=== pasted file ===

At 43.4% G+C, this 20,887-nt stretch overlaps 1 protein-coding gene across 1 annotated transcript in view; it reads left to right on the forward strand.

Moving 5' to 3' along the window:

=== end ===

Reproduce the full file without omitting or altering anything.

At 43.4% G+C, this 20,887-nt stretch overlaps 1 protein-coding gene across 1 annotated transcript in view; it reads left to right on the forward strand.

Moving 5' to 3' along the window: